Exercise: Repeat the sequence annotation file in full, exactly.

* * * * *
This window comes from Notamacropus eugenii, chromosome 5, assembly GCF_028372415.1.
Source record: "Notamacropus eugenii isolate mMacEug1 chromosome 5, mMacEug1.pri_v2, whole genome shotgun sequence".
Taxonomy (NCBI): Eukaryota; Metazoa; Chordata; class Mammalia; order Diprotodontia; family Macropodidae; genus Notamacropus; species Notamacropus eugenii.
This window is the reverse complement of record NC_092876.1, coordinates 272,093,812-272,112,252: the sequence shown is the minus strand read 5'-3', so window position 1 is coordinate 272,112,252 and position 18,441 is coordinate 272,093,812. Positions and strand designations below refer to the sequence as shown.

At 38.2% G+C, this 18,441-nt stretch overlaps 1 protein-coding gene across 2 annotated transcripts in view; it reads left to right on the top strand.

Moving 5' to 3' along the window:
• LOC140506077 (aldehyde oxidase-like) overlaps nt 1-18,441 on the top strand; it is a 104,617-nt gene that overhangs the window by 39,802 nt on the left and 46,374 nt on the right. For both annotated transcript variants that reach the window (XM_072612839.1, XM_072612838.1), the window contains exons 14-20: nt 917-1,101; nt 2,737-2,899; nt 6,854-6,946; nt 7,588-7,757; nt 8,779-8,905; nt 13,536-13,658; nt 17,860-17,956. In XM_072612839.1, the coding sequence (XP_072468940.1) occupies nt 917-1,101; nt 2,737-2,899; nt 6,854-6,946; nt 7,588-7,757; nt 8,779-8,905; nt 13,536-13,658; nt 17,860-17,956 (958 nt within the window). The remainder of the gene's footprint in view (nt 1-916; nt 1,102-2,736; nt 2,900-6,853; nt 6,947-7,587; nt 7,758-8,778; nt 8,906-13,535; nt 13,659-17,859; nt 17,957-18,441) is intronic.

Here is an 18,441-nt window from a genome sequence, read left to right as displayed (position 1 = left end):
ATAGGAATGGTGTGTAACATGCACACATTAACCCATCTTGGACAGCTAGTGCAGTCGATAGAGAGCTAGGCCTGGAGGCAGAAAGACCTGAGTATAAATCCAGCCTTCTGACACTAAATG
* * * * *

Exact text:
This window comes from Notamacropus eugenii, chromosome 5, assembly GCF_028372415.1.
Source record: "Notamacropus eugenii isolate mMacEug1 chromosome 5, mMacEug1.pri_v2, whole genome shotgun sequence".
Taxonomy (NCBI): Eukaryota; Metazoa; Chordata; class Mammalia; order Diprotodontia; family Macropodidae; genus Notamacropus; species Notamacropus eugenii.
This window is the reverse complement of record NC_092876.1, coordinates 272,093,812-272,112,252: the sequence shown is the minus strand read 5'-3', so window position 1 is coordinate 272,112,252 and position 18,441 is coordinate 272,093,812. Positions and strand designations below refer to the sequence as shown.

At 38.2% G+C, this 18,441-nt stretch overlaps 1 protein-coding gene across 2 annotated transcripts in view; it reads left to right on the top strand.

Moving 5' to 3' along the window:
• LOC140506077 (aldehyde oxidase-like) overlaps nt 1-18,441 on the top strand; it is a 104,617-nt gene that overhangs the window by 39,802 nt on the left and 46,374 nt on the right. For both annotated transcript variants that reach the window (XM_072612839.1, XM_072612838.1), the window contains exons 14-20: nt 917-1,101; nt 2,737-2,899; nt 6,854-6,946; nt 7,588-7,757; nt 8,779-8,905; nt 13,536-13,658; nt 17,860-17,956. In XM_072612839.1, the coding sequence (XP_072468940.1) occupies nt 917-1,101; nt 2,737-2,899; nt 6,854-6,946; nt 7,588-7,757; nt 8,779-8,905; nt 13,536-13,658; nt 17,860-17,956 (958 nt within the window). The remainder of the gene's footprint in view (nt 1-916; nt 1,102-2,736; nt 2,900-6,853; nt 6,947-7,587; nt 7,758-8,778; nt 8,906-13,535; nt 13,659-17,859; nt 17,957-18,441) is intronic.

Here is an 18,441-nt window from a genome sequence, read left to right as displayed (position 1 = left end):
ATAGGAATGGTGTGTAACATGCACACATTAACCCATCTTGGACAGCTAGTGCAGTCGATAGAGAGCTAGGCCTGGAGGCAGAAAGACCTGAGTATAAATCCAGCCTTCTGACACTAAATG